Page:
The government identified two main weaknesses: overproduction and insufficient price support. Farmers were at the mercy of the few powerful market intermediaries in what is known as an oligopsony—a form of market failure where a small number of buyers wield a disproportionate amount of market power. The state had two options to fix this. They could either directly subsidize farmers—increasing their income—or empower them in their relationship with processing firms. In 1958, the Agricultural Stabilization Act was passed with the goal of financially supporting farmers. This ended up being too expensive for the government, so the second option was considered: empowering farmers. The Canadian Dairy Commission (CDC) was created in 1966, with the mandate of providing producers with a “fair” income and assuring the quality of productions by maintaining supply prices and assigning production quotas. Supply management was thus born.
How it works
Supply management aims to decrease the volatility of dairy producers’ incomes by controlling production in an effort to avoid surpluses. The CDC estimates domestic demand and sets the total production quota, which is then distributed among provincial regulatory institutions. These “regional pools” then allocate their shares of what the CDC calls the “Total Quota” to individual producers. The Total Quota is meant to prevent surpluses which can lead to a price collapse.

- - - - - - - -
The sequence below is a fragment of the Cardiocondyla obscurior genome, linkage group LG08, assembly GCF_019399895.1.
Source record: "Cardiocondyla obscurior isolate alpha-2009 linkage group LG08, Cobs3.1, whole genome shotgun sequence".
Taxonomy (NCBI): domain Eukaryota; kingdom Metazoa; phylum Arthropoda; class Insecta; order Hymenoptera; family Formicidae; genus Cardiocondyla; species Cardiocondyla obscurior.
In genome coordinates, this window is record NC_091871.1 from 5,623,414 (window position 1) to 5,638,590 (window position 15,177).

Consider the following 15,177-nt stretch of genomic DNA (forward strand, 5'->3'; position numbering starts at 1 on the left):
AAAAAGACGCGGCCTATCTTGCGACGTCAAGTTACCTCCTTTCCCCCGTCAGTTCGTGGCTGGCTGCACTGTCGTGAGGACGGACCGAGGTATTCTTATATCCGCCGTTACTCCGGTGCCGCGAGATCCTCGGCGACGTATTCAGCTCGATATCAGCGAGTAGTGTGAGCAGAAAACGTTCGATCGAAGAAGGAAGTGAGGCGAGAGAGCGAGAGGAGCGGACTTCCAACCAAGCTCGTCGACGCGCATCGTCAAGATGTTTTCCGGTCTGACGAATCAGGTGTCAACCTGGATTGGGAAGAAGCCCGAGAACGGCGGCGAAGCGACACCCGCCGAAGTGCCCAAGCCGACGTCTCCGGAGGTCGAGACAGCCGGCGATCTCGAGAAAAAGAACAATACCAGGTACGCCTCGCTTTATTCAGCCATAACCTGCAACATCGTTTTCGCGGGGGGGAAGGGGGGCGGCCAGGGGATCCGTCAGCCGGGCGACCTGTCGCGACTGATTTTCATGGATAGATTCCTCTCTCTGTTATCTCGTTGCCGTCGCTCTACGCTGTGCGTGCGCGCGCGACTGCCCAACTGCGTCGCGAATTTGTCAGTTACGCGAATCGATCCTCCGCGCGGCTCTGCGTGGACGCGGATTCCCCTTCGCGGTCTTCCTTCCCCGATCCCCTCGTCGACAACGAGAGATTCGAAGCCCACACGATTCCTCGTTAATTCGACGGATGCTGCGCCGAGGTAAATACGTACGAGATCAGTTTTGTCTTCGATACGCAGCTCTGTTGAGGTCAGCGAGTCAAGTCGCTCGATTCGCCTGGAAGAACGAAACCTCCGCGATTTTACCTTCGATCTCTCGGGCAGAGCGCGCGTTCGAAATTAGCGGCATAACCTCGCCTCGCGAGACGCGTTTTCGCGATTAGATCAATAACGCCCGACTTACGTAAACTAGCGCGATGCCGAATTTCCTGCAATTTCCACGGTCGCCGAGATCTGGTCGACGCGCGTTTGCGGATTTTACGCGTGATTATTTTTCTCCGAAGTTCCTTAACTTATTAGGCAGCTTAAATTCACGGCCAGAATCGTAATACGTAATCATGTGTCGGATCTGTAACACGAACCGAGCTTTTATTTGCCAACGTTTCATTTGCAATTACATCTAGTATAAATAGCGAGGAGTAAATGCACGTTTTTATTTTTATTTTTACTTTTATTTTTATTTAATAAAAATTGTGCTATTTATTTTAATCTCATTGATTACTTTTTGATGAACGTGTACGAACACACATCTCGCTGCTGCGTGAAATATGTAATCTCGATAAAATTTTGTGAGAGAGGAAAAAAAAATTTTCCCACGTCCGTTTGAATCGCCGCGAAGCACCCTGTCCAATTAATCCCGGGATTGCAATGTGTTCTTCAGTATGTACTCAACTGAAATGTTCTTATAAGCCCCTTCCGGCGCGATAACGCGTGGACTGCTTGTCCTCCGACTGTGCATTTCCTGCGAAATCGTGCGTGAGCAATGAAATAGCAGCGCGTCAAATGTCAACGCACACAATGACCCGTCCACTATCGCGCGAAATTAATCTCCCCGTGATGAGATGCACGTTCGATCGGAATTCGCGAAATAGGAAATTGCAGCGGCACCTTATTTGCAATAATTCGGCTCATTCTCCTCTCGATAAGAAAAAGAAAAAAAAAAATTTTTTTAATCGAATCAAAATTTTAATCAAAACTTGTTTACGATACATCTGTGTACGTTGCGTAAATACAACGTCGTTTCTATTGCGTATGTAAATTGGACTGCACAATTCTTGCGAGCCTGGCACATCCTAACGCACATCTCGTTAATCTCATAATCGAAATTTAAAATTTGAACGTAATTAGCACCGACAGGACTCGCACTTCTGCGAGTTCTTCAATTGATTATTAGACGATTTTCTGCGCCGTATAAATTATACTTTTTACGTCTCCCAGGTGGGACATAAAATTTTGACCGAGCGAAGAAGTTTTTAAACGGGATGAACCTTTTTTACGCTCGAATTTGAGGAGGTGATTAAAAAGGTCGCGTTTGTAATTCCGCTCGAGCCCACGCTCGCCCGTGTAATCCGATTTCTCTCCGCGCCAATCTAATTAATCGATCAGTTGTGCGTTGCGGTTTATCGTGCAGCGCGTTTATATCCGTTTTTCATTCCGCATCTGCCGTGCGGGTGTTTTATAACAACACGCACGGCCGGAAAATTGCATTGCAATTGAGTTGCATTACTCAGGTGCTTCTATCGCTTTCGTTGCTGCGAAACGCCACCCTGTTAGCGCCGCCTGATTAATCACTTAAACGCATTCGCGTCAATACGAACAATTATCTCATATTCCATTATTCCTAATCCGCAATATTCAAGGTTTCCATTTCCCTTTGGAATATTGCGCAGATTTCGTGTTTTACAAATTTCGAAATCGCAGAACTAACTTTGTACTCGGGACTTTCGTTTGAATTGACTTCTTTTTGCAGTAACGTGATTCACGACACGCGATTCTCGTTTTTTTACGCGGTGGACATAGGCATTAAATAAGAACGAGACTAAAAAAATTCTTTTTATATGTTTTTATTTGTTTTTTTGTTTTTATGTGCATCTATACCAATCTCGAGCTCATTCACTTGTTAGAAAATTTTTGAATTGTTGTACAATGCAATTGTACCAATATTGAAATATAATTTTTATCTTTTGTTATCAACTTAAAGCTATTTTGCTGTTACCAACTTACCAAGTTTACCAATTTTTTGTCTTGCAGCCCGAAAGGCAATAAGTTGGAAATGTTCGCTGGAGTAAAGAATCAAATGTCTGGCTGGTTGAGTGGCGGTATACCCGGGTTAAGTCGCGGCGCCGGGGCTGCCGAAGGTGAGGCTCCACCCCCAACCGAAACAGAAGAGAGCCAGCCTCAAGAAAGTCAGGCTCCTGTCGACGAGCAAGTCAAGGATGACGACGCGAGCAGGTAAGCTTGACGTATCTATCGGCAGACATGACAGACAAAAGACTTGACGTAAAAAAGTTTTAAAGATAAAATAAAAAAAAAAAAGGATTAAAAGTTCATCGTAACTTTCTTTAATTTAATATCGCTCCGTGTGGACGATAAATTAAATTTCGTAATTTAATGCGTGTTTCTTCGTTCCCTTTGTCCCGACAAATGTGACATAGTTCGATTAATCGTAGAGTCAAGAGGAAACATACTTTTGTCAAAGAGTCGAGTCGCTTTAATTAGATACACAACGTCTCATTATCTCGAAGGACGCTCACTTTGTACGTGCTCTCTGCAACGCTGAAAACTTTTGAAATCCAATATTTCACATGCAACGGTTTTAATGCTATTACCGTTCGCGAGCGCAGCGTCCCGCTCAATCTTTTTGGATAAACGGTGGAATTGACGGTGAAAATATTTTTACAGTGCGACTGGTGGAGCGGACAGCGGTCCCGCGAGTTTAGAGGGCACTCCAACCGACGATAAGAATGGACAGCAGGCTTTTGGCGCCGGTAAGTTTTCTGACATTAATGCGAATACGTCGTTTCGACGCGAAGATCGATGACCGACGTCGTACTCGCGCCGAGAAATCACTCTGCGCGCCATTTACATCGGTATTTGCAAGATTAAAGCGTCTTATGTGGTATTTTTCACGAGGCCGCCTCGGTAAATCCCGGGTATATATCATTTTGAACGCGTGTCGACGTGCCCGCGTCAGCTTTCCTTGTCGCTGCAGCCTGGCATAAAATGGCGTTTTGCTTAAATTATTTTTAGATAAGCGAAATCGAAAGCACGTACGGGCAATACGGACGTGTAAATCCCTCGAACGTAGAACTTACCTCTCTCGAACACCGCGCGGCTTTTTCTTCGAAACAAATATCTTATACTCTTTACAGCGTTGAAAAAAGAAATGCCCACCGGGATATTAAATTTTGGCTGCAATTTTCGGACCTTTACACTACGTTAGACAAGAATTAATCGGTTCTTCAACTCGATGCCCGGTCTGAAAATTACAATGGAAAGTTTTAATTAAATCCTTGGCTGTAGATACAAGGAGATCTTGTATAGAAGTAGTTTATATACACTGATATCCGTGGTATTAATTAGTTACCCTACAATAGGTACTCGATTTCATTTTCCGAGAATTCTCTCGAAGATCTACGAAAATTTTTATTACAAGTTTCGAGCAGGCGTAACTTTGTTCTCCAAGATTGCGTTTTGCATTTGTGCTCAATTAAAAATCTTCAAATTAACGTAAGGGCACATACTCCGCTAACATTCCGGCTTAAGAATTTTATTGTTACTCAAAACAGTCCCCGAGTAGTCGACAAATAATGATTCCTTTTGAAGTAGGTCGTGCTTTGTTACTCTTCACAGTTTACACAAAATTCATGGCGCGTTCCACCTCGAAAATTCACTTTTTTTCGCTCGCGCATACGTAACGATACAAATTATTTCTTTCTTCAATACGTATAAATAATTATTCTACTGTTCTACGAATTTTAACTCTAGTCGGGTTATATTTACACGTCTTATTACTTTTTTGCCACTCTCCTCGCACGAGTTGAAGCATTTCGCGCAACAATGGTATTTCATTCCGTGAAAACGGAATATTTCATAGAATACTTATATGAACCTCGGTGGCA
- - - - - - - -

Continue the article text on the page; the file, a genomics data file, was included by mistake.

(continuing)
Supply managed farms are guaranteed a minimum price known as the “farm gate value” for their products. This is the estimated market value of the product directly from the farm, and acts as a price support. Farmers are not paid for the milk produced that exceeds their allocated quota.
Why it works
In the 1980s, the rise of neo-liberalism, along with laissez-faire values fostered hostility towards protectionism and government interventions in free market economies. Recently, many across the nation—including People’s Party of Canada leader Maxime Bernier—have been calling for the abolition of supply management. They say it is unfair to Canadian consumers, makes rich farmers richer, makes everyone hate us, and make other nonsensical assumptions.